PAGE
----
"The truth will set you free. But first it will piss you off."

Gloria Steinem

Friday, January 17, 2014

Can We Blame the Federal Government? (Second in a Series)

     It is said that the road to hell is paved with good intentions.  The road to the urban hell of today was not only paved with them, good intentions were the graded rock of its foundation.  There is blame to go around for what happened to our urban areas, and I will spread it, but we can begin by focusing on two decisions made by the Federal Government at the very end of and not long after the end of the Second World War.  The Government made both decisions with the best of intentions and a total unawareness of how extensively they would affect post-war America.  The effects of these two decisions joined forces, and the results would be so far-reaching that we can identify them as two of the prime movers behind what was going to happen to our cities and towns. 

     The U.S. government made two fundamental decisions between 1944 and 1947, one focused overseas and one focused at home.  Each was actually a number of decisions, of course, and I merely combine them, sacrificing factual detail for the sake of brevity.  I’ll refer them as the “domestic” and the “overseas” decisions, and I’m going to take them out of chronological order.  The domestic decision was made at an earlier time, but I’m going to discuss the overseas decision first.  Unlike the domestic decision, the results of the overseas decision gathered strength outside of the U.S. for decades, peripheral to our story.  Then those results appeared on our shores and joined with the already underway effects of the domestic decision; together they ravaged our cities and towns.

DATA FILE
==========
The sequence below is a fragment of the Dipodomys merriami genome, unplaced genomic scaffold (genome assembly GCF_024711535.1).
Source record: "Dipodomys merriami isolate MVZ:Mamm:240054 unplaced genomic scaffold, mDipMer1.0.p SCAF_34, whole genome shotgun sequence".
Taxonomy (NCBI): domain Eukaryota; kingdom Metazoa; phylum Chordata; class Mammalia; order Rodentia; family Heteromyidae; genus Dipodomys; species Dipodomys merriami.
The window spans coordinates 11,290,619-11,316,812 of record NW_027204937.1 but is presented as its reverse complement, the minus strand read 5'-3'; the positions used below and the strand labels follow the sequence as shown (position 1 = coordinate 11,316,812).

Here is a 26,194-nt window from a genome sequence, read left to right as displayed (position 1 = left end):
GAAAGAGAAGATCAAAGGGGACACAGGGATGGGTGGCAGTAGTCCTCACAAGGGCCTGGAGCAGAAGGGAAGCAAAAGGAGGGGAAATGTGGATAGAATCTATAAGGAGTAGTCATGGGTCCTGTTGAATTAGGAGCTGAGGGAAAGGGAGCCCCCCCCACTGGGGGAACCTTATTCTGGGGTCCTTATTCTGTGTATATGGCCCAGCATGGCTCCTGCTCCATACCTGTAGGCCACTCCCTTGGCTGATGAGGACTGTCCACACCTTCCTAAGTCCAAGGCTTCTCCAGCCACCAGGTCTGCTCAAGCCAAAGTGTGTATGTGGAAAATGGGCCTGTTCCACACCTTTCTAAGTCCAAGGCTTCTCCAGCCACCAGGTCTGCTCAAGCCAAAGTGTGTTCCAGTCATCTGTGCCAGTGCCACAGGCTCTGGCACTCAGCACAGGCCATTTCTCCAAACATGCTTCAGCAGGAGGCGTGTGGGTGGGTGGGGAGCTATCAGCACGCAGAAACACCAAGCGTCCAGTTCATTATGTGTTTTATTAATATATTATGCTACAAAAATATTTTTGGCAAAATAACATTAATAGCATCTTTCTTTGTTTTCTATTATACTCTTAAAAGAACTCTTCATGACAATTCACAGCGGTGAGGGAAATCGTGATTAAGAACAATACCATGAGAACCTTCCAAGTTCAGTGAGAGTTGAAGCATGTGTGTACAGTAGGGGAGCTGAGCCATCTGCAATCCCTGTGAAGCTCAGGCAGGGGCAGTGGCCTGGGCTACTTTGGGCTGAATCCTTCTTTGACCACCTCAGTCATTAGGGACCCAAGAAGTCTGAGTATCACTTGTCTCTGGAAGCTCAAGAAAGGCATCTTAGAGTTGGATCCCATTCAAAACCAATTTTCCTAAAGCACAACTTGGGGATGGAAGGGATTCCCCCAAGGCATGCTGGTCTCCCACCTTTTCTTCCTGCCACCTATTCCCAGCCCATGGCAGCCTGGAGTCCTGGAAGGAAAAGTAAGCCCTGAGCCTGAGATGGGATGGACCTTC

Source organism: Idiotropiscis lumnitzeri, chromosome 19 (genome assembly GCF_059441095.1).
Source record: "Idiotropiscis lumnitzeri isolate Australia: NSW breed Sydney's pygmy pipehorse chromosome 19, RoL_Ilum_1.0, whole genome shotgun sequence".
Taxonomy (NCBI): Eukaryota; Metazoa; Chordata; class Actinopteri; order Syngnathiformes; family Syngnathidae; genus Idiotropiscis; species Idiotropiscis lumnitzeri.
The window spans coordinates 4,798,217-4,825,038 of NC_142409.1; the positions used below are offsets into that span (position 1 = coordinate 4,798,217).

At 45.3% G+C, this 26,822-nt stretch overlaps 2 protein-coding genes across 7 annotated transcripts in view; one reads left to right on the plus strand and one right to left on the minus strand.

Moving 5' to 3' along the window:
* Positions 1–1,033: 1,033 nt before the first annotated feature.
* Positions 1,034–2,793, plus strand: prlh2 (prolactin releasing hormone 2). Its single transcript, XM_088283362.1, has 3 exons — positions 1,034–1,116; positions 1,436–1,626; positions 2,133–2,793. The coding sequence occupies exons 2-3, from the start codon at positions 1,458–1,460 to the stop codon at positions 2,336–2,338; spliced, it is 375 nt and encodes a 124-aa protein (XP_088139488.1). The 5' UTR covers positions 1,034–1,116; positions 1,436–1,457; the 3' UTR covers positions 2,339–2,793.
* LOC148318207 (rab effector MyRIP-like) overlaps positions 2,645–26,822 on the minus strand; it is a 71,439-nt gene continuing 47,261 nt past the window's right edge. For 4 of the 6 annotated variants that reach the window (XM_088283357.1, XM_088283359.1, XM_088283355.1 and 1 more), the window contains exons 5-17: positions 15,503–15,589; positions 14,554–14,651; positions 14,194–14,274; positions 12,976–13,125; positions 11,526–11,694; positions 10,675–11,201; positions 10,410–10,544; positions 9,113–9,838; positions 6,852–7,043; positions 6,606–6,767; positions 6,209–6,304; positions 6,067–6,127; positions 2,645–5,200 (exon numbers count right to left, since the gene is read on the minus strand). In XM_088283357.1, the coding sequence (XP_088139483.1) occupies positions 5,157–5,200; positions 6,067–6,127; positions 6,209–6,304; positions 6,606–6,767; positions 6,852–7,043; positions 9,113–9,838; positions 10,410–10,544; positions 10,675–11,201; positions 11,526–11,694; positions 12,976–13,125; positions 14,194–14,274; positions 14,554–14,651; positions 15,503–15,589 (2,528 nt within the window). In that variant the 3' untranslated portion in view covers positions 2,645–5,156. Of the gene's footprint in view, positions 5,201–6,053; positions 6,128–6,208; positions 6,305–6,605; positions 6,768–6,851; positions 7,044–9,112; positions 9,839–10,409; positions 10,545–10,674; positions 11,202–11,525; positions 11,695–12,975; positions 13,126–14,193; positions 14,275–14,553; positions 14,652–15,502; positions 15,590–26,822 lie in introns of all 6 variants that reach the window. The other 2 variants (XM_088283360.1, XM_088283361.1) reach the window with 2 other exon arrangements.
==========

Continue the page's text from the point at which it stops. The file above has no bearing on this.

The overseas decision was to help the countries devastated by the war.  The immediate post-war years were bitter ones for Europe (and much of Asia as well); hunger, homelessness and unemployment stalked the continent.  The war that had raged across Europe had left more than physical desolation; its surviving—or newly reinstalled—governments were obviously inadequate to the enormous task that confronted them.

     This decision to revive shattered countries and their industries not only included our former enemies, Germany and Japan, that was its focus.  We had spent the war years trying to bomb and burn their industrial capacity into rubble, including all forms of transportation, and we had largely succeeded.  Once our nation’s leaders were confident that the war was being won, some of them began to think about what they wanted the new peacetime world to look like.  They concurred that the physical—and psychological—consequences of what they had accomplished during the war had to be corrected, but there was fundamental disagreement as to how to proceed with both Germany and Japan.  An influential faction argued that both should be permanently transformed into agricultural states, forbidden any significant industry.

     This is where another factor came into play, one that was crucial to the final decision.  The immediate post-war years spawned the Cold War.  An enormous Soviet army sat just on the other side of a rapidly-descending “Iron Curtain,” and the Communist co-victors of the war gave every indication that they wanted to extend its rule over pretty much all of Europe they didn’t already occupy.  A strong West Germany was the core of any alliance to resist this.  Even more threatening than the Red Army, however, was the threat of a Communist revolution among the discontented masses of Western Europe, which seemed very real at the time. 

     America’s answer to these problems was to lend money and expertise to the suffering, both allies and former foes alike, to promote economic recovery.  Its most famous component was “The Marshall Plan,” which focused on Western Europe (the Plan was offered to the Soviet bloc states, but was refused).  The decision has been hailed (rightly) for the suffering it eased and the lives it saved, but our motives were not entirely altruistic.  U.S. leaders, convinced that prosperity was Communism’s worst enemy, resolved to help those masses, and to fend off Communism.  The answers to the Soviet army and the threat of revolution were the North Atlantic Treat Organization (NATO) and the Marshall Plan respectively, famously termed “two halves of the same walnut.”